A recent investigation has shown that many of the Tier 1 Migrant workers that have made an Indefinite Leave to Remain application are facing deportation orders by the Home Office pursuant to paragraph 322(5) of the Immigration Rules even though they have not been criminally charged or fined by the HMRC. Home Office is being criticised heavily for wrongly applying this paragraph. Paragraph 322(5) was designed to tackle terrorism and disseminate those that are seen as a threat to national security. These rules were not designed to tackle those who are making changes to their tax records. Investigation has revealed that the Home Office is not proving beyond a reasonable doubt the intent to deceive HMRC or/ and Home Office and is solely relying on the failure of notifying all the relevant parties of changes to tax records. This has caused an outcry by many questioning the competence of the Home Office and its wrongful application of the relevant provisions of the Immigration Rules. It is argued that the Home Office’s incompetence will lead those with wrongful deportation orders to have a permanent “black” mark on their immigration history. Not only will the individuals be able to obtain visa to enter countries, they will face travel restraints and restrictions. Due to its sensitivity, MP’s and members of the House of Lords are now trying to create pressure groups to inform and prevent the Home Office from wrongly applying the Immigration Rules and deporting highly skilled migrants. Last month the home secretary, Sajid Javid, promised “all applications potentially falling for refusal under the character and conduct provisions of paragraph 322(5) … have been put on hold pending the findings of the current review”.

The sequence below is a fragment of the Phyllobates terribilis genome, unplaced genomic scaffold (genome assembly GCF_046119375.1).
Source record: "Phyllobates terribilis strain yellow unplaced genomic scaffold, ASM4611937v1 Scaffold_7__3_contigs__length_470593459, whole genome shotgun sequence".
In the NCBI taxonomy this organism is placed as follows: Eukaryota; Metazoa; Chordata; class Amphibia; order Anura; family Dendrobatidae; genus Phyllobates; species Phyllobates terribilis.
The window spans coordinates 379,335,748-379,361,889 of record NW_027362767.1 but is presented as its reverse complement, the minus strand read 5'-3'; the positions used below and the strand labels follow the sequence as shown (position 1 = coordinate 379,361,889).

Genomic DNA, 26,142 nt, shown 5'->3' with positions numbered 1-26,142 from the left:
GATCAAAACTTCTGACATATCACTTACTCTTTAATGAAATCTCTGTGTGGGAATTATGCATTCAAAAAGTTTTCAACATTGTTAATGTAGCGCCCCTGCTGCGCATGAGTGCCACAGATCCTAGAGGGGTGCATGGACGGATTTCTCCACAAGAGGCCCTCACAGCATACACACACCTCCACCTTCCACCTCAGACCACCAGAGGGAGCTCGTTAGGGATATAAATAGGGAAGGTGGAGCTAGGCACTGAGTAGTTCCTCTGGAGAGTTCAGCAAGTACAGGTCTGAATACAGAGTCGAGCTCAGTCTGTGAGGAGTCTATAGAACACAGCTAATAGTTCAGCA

If you are a Tier 1 Migrant facing a deportation order based on amendments to your tax records or your ILR refused, please call one of our immigration experts on 0330 058 3929.

 

 

 

UK Visa Fees Increase from April 2018

The UK Visas & Immigration announced new fees for immigration and nationality coming into effect on 6 April 2018. The changes include increases to Tier 2 work visa fees, indefinite leave to remain and naturalization applications. We’ve highlighted some of the increases below but a full list can be found here.

TIER 2 VISAS

  • Overseas
    • Tier 2 General, Tier 2 ICT Long Term Staff up to 3 years: £610 (previously £587)
    • Tier 2 General, Tier 2 ICT Long Term Staff over 3 years: £1,220 (previously £1,174)
  • In country
    • Tier 2 General, Tier 2 ICT Long Term Staff up to 3 years: £704 (previously £677)
    • Tier 2 General, Tier 2 ICT Long Term Staff over 3 years: £1,408 (previously £1,354)

TIER 1 VISAS 

  • Tier 1 Entrepreneur overseas: £1,021 (previously £982)
  • Tier 1 Entrepreneur in country: £1,277 (previously £1,228)
  • Tier 1 Investor overseas and in country: £1,623 (previously £1,561)
  • Tier 1 Graduate Entrepreneur overseas: £363 (previously £349)
  • Tier 1 Graduate Entrepreneur in country: £493 (previously £474)

OTHER WORK VISAS 

  • Representative of overseas business (overseas application): £610 (previously £587)
  • Representative of overseas business (in country application): £704 (previously 677)
  • Tier 5 Temporary Worker & Youth Mobility Scheme: £244 (previously £235)

 SETTLEMENT & BRITISH NATIONALITY 

  • Indefinite Leave to Remain: £2,389 (previously £2,297)
  • Naturalisation as a British citizen: £1,250 (previously £1,202)

Please contact us on 020 3695 4626 if you need any assistance on UK immigration.

Owning & Operating a business may amount to private life under Article 8

The court of appeal recently considered the case of  Onwuje v Secretary of State for the Home Department [2018] EWCA Civ 331  under Article 8 and Underhill LJ accepted that “an entrepreneur’s ownership of, and involvement in, his or her business may also be regarded as an aspect of their private life for the purpose of article 8”, as stated in Niemietz v Germany (application no. 13710/88).

In Niemietz the European Court of Human Rights accepted that the concept of private life should not be limited to an “inner circle” but should include professional or business activities, “since it is, after all, in the course of their working lives that the majority of people have a significant, if not the greatest, opportunity of developing relationships with the outside world”.

Even though the appeal did not go through in this case, the comment is worth noting for future private life claims involving business aspect.